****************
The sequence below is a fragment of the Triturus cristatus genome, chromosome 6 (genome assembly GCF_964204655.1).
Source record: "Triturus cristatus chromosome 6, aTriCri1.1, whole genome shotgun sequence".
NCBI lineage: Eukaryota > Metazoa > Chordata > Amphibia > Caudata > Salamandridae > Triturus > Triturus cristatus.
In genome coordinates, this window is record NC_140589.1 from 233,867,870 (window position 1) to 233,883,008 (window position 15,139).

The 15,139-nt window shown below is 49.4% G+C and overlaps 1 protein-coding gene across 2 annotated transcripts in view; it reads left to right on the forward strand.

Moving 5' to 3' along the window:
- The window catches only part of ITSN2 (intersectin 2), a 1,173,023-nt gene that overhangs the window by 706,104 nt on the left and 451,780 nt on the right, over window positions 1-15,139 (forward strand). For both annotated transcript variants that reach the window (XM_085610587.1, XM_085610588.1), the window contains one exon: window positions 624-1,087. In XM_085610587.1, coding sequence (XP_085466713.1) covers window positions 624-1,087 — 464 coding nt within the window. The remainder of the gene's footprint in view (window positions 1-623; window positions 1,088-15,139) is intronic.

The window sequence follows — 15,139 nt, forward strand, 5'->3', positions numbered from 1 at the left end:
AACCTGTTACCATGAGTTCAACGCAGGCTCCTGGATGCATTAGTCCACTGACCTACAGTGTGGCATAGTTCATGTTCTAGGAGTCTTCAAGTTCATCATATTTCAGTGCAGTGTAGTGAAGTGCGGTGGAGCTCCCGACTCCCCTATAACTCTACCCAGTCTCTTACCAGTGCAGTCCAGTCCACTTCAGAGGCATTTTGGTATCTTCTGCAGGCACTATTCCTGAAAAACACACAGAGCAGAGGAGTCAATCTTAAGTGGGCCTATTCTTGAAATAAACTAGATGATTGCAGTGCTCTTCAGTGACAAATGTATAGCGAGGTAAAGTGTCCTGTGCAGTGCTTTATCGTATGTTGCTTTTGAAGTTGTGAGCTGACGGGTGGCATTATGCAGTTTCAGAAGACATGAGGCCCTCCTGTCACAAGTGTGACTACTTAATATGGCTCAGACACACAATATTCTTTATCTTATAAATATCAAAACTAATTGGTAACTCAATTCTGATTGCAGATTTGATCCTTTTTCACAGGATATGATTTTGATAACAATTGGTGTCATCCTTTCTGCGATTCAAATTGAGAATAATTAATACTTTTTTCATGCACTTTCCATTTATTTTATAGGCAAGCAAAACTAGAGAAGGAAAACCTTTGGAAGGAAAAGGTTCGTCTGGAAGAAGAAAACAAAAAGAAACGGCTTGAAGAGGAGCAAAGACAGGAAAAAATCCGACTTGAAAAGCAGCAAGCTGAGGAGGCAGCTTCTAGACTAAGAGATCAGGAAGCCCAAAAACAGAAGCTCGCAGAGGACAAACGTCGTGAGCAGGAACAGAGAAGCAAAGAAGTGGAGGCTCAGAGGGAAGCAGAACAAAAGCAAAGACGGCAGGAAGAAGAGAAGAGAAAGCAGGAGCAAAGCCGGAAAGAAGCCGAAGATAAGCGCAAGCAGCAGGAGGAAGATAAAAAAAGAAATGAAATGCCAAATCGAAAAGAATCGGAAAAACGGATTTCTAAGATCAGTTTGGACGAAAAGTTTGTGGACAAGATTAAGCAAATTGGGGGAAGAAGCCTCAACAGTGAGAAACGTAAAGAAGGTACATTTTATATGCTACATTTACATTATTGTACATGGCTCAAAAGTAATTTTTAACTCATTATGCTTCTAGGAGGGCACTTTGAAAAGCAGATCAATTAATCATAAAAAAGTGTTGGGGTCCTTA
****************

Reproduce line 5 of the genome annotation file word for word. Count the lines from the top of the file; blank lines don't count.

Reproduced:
The 15,139-nt window shown below is 49.4% G+C and overlaps 1 protein-coding gene across 2 annotated transcripts in view; it reads left to right on the forward strand.